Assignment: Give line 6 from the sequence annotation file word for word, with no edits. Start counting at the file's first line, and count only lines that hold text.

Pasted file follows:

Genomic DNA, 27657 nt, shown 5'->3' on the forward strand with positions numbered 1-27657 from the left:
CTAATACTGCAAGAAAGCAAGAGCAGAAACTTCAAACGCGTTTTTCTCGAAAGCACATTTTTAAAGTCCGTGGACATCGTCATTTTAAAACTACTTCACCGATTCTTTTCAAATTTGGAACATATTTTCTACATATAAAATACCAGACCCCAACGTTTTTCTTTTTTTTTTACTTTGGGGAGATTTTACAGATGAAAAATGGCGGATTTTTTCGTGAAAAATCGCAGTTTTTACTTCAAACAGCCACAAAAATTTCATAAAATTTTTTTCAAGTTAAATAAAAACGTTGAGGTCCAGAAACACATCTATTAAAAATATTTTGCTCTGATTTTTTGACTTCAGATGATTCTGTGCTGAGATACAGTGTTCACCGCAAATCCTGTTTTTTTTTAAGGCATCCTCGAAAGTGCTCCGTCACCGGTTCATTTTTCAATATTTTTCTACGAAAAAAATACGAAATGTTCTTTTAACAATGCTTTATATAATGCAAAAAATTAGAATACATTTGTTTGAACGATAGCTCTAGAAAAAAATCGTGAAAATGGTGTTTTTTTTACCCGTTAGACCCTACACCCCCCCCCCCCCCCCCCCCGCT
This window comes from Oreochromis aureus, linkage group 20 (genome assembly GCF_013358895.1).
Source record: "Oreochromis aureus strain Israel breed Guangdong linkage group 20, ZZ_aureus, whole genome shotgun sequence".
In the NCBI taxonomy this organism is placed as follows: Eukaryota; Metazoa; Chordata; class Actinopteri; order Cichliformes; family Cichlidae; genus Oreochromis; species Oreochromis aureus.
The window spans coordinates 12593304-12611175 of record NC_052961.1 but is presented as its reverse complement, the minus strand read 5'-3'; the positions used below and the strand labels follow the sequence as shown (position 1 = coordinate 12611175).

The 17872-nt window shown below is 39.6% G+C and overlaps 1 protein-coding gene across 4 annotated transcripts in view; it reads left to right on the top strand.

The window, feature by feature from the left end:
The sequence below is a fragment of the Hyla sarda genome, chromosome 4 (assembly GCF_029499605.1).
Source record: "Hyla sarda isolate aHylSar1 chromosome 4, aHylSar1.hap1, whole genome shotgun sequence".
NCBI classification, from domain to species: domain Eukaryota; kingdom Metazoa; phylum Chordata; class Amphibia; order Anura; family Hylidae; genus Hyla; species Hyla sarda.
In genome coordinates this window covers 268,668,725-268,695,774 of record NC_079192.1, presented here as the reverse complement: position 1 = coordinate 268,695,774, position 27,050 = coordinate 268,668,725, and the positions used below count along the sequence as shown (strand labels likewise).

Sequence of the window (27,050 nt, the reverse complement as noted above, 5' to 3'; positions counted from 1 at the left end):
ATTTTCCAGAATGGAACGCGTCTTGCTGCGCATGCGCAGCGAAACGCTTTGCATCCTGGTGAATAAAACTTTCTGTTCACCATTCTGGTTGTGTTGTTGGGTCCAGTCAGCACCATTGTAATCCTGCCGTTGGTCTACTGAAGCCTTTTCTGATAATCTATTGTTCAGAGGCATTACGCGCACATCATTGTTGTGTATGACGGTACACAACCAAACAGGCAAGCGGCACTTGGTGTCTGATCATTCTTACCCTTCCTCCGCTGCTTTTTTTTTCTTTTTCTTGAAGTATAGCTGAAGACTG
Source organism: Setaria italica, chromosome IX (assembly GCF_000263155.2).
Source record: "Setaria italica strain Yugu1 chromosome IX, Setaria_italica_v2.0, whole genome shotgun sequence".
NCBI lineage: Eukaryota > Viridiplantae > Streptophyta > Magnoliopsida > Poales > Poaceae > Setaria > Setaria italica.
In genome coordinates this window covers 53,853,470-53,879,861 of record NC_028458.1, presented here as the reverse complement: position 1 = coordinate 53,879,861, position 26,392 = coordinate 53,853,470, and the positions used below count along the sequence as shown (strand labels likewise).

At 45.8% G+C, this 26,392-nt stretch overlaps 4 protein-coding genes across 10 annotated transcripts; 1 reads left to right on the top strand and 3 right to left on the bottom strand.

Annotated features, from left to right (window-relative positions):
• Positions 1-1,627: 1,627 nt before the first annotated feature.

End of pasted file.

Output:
The window spans coordinates 12593304-12611175 of record NC_052961.1 but is presented as its reverse complement, the minus strand read 5'-3'; the positions used below and the strand labels follow the sequence as shown (position 1 = coordinate 12611175).